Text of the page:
U.K. Mortgage Approvals Jump in Rush to Beat Tax Increase

Estate Agents' For Sale Boards As No Letup In Property-Price Inflation
Photographer: Bloomberg/Bloomberg
  • Investors are buying properties before April stamp-duty hike
  • Foreign investors sell most government bonds since March 2014

U.K. mortgage approvals reached a two-year high in January as buy-to-let landlords rushed to beat a tax increase.

Lenders agreed to advance 74,581 loans, the most since January 2014, compared with 71,335 in December, the Bank of England said in London on Monday. Economists had forecast a reading of 74,000. Net mortgage lending climbed to 3.7 billion pounds ($5.1 billion).

The data add to evidence that rental investors are snatching up property before April, when buy-to-let properties and second homes will be subject to a stamp-duty homebuyer tax 3 percentage points above the rate for property to live in.

Low interest rates and record employment are fueling demand for housing that’s unmatched by new supply. The effective interest rate on new secured loans fell 6 basis points to 2.49 percent in January. The rate on outstanding mortgages declined 3 basis points to 2.96 percent. Loans approved for remortgaging climbed to 42,228.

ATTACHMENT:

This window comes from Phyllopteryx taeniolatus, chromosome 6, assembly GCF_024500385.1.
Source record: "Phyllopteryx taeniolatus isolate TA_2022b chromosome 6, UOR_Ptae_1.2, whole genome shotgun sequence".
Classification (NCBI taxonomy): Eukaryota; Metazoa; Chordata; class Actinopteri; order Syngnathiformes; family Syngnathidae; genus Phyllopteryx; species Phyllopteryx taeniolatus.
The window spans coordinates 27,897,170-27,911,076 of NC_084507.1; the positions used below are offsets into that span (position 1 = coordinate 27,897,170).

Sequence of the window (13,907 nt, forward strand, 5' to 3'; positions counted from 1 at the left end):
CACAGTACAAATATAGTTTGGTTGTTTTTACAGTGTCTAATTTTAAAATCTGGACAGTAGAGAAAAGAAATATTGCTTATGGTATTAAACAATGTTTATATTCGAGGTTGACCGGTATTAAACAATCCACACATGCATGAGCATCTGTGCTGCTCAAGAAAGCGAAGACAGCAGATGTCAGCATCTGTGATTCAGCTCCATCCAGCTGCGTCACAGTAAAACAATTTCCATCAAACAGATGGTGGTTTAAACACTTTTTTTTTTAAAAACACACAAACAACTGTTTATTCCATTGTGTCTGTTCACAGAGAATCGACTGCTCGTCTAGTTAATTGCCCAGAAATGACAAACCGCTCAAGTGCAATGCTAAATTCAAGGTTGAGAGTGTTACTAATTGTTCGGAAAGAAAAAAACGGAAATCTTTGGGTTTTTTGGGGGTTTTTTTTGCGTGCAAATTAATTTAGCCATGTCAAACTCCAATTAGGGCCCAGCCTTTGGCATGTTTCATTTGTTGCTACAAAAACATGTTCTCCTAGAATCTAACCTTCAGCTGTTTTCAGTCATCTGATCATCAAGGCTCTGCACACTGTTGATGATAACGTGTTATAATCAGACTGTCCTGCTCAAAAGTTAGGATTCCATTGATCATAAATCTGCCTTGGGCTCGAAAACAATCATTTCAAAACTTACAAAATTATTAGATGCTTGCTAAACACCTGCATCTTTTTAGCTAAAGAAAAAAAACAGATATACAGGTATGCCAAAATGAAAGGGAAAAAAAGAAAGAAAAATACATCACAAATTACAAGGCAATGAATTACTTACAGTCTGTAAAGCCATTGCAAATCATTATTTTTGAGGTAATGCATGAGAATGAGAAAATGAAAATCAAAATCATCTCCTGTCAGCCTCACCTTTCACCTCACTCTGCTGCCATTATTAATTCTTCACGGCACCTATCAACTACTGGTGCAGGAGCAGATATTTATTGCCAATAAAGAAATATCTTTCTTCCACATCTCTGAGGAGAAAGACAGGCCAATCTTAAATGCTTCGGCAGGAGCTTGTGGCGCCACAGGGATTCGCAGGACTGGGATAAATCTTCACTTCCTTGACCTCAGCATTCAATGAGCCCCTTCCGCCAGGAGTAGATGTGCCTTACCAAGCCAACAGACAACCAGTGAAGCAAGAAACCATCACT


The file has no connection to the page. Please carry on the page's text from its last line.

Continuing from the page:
Net lending to consumers increased to 1.6 billion pounds, with loans on credit cards reaching the highest since May 2008. Consumer credit grew 9.1 percent from a year earlier, the fastest pace since January 2006.

Business lending to non-financial firms rose by a record 6.3 billion pounds, of which smaller companies accounted for just 500 million pounds.

M4, a broad measure of money supply, was unchanged on the month and rose 0.8 percent from a year earlier. An underlying measure of M4 rose 4.3 percent on a 3-month annualized basis.

The BOE also said overseas investors sold a net 6.3 billion pounds of gilts in January following net sales of 1.7 billion pounds in December. It represented the biggest net disposal since March 2014 and may reflect concerns about a British exit from the European Union.

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